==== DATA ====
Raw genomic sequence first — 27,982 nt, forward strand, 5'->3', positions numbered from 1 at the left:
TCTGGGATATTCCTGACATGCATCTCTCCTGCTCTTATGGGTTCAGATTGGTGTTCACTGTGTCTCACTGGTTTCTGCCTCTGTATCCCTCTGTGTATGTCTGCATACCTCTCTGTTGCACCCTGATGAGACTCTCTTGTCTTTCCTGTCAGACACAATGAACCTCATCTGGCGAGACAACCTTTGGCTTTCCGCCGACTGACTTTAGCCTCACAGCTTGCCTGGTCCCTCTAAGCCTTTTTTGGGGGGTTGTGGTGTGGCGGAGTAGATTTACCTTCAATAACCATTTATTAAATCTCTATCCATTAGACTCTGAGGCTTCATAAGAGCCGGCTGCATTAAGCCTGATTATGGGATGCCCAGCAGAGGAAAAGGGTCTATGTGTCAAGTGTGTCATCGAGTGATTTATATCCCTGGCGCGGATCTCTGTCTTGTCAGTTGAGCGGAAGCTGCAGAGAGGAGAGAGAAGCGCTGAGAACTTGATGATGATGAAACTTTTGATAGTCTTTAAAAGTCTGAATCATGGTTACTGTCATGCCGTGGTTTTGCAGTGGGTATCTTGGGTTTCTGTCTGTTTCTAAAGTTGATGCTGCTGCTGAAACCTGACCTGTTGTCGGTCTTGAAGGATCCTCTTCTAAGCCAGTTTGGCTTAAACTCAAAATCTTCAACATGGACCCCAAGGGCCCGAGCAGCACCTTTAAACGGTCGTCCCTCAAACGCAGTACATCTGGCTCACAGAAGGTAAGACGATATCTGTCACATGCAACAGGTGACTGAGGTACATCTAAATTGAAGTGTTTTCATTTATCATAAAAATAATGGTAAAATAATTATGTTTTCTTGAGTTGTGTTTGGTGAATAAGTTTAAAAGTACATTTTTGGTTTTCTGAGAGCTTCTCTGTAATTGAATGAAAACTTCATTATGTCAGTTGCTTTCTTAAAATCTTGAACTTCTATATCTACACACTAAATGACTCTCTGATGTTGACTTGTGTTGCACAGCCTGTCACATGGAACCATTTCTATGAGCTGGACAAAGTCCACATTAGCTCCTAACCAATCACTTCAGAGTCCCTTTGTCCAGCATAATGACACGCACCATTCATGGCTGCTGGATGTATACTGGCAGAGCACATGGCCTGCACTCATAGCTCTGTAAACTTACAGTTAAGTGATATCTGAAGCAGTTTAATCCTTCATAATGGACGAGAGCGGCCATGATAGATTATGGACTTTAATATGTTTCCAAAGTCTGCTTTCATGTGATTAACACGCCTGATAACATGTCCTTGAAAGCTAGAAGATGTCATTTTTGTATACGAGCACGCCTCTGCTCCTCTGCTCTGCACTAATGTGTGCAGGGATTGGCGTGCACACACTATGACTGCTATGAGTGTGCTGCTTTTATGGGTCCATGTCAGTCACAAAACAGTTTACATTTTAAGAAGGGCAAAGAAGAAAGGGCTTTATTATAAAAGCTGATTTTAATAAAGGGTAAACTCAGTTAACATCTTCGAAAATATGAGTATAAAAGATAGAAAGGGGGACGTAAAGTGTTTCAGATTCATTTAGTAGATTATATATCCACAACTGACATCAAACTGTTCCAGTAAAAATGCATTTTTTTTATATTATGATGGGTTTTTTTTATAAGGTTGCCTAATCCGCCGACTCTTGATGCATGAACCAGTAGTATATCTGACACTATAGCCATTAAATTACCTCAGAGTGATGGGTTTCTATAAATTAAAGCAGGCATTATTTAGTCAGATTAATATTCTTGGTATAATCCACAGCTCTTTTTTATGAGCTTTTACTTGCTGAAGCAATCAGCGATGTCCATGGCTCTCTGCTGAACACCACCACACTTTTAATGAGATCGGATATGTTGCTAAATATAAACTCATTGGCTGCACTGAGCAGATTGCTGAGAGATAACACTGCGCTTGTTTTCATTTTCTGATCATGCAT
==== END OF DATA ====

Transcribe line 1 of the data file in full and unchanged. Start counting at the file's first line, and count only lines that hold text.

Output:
Raw genomic sequence first — 27,982 nt, forward strand, 5'->3', positions numbered from 1 at the left: